Planned construction of Chobhar dry port in limboThe planned construction of an inland clearance depot (ICD) at Chobhar in the southwestern part of the Kathmandu Valley has gone into a limbo following protests by locals.
The planned construction of an inland clearance depot (ICD) at Chobhar in the southwestern part of the Kathmandu Valley has gone into a limbo following protests by locals. Prime Minister KP Sharma Oli was scheduled to lay the foundation stone for the dry port on August 8, but the event was postponed at the last hour. According to officials of the Ministry of Industry, Commerce and Supplies, they cancelled the inauguration due to pressure from influential local people.
The Nepal Intermodal Transport Development Board (NITDB) under the ministry is in charge of the construction project. The World Bank has agreed to provide a soft loan of $22 million to build the ICD.
The government has acquired 1,054 ropanis of land originally belonging to the now defunct Himal Cement Factory. Out of the total area, 228 ropanis have been allocated for the construction of the dry port. The remaining 826 ropanis have been set aside for a proposed international exhibition centre.
The NITDB has awarded the construction contract to an international bidder Aashish joint venture and local bidder Lumbini-Koshi and Neupane joint venture. The construction work is expected to be completed by January 2020. According to an NITDB source, the master plan and design for the dry port have already been prepared.
“Despite the progress made by the board, the ministry has been reluctant to give pace to the construction project,” the source said. “The ministry cancelled the inauguration due to pressure from locals, and it has no plans to start work any time soon.” After the government moved to start the construction work, several residents launched a protest against the plan to build the dry port at the location.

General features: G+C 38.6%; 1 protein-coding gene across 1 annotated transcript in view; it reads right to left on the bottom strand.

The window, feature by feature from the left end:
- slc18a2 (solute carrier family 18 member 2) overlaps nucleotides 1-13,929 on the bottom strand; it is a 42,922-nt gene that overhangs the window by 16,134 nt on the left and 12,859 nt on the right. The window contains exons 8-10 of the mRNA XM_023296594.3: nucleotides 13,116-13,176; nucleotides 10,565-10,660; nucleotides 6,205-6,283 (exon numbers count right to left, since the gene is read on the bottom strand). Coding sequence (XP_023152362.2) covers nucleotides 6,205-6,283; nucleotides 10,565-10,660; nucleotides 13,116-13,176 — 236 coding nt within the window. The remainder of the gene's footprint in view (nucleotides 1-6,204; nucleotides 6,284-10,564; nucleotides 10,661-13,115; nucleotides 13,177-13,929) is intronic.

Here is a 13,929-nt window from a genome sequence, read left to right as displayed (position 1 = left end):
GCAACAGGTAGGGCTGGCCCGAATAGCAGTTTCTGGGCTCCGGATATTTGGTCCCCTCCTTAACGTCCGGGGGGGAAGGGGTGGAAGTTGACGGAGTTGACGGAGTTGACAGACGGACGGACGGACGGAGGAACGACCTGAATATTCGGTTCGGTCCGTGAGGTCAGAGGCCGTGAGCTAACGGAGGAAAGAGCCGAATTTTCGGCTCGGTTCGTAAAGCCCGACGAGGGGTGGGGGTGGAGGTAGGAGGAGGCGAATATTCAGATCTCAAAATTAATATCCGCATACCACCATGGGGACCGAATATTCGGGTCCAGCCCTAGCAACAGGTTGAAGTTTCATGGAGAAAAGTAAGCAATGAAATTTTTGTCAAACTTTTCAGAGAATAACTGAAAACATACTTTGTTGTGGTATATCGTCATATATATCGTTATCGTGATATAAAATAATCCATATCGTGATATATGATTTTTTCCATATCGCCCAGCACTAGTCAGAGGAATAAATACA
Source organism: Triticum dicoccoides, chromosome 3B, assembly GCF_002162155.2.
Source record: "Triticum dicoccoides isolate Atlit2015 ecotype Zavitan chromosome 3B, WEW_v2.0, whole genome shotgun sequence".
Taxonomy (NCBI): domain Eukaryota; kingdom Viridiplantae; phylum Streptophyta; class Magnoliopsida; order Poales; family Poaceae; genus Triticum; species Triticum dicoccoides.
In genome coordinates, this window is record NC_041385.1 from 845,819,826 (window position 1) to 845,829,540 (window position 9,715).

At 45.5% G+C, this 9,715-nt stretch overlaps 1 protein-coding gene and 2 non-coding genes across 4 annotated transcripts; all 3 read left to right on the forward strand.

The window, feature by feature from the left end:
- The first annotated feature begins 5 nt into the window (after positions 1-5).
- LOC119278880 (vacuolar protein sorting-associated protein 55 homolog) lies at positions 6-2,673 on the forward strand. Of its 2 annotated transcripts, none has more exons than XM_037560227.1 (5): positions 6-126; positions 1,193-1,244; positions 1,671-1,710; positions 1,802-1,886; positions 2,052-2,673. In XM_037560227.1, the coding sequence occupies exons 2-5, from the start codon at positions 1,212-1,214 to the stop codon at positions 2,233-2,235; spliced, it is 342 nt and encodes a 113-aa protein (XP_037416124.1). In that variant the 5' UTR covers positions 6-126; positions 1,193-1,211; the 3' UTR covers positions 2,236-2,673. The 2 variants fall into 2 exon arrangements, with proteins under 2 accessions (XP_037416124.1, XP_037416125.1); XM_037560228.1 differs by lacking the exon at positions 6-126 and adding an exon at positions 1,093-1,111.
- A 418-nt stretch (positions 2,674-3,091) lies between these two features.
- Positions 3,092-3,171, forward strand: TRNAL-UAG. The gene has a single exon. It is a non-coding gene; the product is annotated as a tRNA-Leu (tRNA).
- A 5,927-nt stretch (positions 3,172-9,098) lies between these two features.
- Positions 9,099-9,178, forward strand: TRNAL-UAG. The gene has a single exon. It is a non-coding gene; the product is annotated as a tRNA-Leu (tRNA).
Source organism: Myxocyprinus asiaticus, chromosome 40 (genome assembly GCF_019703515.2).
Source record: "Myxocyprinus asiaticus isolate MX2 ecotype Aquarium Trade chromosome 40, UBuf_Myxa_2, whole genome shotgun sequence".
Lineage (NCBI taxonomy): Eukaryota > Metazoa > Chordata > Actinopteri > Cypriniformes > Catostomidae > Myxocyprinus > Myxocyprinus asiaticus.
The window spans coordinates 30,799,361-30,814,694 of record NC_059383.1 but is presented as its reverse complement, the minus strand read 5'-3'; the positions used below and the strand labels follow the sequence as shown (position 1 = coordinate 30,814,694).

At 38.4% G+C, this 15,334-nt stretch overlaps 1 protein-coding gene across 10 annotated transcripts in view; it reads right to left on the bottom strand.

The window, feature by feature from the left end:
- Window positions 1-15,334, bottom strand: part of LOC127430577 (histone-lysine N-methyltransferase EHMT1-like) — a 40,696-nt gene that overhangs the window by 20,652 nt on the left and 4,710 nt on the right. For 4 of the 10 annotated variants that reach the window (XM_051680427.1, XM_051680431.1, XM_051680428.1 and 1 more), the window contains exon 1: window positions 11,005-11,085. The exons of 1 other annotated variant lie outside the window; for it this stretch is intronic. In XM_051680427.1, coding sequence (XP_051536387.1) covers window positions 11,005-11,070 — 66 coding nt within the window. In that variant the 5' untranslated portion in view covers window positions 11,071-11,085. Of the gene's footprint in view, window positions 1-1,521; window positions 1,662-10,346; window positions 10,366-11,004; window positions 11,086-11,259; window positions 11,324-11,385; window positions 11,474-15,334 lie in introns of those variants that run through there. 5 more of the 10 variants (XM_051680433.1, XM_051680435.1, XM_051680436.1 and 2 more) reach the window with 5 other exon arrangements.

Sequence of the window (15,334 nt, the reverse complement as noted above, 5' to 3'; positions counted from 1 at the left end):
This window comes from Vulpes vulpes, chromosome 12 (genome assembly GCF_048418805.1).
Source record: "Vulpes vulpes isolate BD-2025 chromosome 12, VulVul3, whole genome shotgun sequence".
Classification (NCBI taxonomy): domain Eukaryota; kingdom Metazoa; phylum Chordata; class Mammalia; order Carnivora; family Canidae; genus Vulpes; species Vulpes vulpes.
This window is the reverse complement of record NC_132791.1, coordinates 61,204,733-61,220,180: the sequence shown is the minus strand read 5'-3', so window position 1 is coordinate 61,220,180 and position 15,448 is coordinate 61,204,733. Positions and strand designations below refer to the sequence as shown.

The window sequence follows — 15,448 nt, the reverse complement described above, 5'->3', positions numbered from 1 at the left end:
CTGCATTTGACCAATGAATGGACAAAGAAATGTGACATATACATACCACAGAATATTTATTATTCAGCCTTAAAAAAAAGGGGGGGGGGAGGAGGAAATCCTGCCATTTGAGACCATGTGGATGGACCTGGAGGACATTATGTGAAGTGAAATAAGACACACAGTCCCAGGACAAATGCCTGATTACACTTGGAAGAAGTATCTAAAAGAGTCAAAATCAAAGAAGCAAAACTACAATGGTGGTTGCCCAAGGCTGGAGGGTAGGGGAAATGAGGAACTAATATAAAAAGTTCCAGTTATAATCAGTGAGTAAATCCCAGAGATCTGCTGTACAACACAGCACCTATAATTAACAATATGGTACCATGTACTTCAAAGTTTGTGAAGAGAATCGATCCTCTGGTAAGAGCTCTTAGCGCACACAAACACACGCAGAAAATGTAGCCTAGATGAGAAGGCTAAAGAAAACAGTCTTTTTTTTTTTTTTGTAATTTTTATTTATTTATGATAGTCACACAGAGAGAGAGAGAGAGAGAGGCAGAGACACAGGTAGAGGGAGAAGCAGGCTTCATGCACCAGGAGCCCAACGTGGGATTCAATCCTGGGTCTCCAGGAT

As per the NITDB source, the World Bank has also agreed to fund the construction of the proposed exhibition centre. The board has signed an agreement with the Federation of Nepalese Chambers of Commerce and Industry (FNCCI) to run the exhibition centre under a public-private partnership model. The FNCCI was supposed to undertake the construction, operation and management of the exhibition centre, as per the source. The ministry denied reports that work had stopped due to pressure from locals, and said that it was carrying out preparatory work for the construction of the dry port. Ministry spokesperson Rabi Shankar Sainju said they were working on clearing the project site. “There was some obstruction to the proposed dry port from locals, but it has been sorted out,” Sainju said.
There were 285 people living at the site when the government acquired it to establish the cement factory more than four decades ago. The cement factory was built in 1974 as a gift from the German government. After the plant was closed in 2002 due to mismanagement and environmental concerns, the government decided to build an ICD and international standard exhibition centre there.